- Certain community property state laws can also impact the answer to happens to my debt when I die. If you incur debt while married in a community property state, your spouse will be held responsible for your debts when you die even if they didn’t co-sign. Half of any community property from your marriage could also be put toward debt obligations. The nine community property states are: Arizona, California, Idaho, Louisiana, Nevada, New Mexico, Texas, Washington, and Wisconsin.
What Happens To Different Types Of Debt When You Die
There are many different types of debt including mortgages, personal loans, credit card debt, student loans, car loans and more. If you’re wondering what happens to my debt when I die, let’s take a closer look at the most common types of debt to get some answers.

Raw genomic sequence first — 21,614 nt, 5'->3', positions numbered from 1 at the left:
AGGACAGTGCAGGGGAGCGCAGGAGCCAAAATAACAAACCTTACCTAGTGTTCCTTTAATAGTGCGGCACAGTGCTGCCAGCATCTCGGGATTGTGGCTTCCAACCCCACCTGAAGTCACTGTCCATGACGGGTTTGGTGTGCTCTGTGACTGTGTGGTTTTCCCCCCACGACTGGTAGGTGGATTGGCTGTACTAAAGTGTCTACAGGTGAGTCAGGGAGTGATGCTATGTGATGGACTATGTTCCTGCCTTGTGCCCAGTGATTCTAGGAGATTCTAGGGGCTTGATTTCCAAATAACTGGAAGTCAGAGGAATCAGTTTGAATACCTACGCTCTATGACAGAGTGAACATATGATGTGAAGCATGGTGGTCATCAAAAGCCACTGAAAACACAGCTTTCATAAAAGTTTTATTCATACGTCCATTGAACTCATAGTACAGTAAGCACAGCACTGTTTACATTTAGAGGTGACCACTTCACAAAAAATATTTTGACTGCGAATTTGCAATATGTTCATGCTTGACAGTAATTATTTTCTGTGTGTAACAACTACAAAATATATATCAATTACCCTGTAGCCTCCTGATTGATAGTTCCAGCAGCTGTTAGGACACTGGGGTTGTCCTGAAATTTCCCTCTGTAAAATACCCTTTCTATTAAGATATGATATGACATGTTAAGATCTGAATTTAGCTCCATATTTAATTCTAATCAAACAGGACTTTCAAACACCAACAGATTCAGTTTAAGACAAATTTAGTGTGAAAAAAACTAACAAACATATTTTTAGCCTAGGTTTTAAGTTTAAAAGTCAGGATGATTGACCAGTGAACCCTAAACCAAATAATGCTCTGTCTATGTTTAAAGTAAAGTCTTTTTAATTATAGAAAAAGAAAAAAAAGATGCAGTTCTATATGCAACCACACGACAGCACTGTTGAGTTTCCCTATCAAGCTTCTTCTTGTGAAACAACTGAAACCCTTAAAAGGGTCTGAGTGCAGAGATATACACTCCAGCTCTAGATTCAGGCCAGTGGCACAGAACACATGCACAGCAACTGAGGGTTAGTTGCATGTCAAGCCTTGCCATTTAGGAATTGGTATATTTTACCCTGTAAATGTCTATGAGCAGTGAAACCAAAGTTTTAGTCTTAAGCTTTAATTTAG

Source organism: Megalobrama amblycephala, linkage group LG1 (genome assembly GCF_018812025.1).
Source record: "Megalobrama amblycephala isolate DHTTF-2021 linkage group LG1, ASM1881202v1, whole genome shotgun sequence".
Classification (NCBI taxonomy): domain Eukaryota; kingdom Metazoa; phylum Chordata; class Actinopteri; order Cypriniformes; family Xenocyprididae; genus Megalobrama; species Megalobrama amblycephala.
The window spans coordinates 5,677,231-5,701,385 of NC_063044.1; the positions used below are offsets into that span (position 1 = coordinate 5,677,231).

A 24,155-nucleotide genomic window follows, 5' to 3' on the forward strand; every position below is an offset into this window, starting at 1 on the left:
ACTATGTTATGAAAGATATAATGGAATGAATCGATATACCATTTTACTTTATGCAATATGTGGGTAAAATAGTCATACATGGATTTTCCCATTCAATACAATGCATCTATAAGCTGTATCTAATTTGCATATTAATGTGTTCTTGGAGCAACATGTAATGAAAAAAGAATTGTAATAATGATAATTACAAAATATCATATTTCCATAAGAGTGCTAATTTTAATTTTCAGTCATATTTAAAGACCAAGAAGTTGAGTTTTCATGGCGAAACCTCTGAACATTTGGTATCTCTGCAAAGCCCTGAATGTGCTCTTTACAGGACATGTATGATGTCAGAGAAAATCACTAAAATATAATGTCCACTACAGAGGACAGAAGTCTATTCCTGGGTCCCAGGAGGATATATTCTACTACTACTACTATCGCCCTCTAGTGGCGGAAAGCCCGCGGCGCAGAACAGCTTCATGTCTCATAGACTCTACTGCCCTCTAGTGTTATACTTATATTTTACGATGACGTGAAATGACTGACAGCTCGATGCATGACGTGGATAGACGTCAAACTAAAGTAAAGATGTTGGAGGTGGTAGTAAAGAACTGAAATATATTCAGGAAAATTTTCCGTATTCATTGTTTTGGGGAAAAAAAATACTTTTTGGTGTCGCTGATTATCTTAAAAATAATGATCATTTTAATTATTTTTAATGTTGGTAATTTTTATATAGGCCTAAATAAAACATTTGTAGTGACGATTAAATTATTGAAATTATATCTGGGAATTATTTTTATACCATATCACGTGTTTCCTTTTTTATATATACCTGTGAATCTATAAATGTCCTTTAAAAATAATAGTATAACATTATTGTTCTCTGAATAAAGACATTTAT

Be sure to read my debt optimization framework for financial independence as well.
Mortgage Debt After Death
The largest purchase most people make in their lives is their home. And most Americans are not paying all-cash for their primary residences, they have home mortgages that may take decades to pay off in full.
If there is an outstanding balance on your mortgage when you die, your heir(s) or co-owner (if you have one) will be responsible to paying off the remaining mortgage balance.
What typically happens is the executor of your estate can use cash or sell assets in your estate to pay off the mortgage if there is enough available. Another common option is to sell the property and use the proceeds to pay off the balance owed.
This is why you need to be careful taking out too much money out of your home. If you have more debt than equity, when it comes time to sell, your beneficiaries will owe.
At least take advantage of low mortgage rates by trying to refinance before you die. You can check the latest mortgage rates online in minutes using an mortgage marketplace where lenders compete for your business.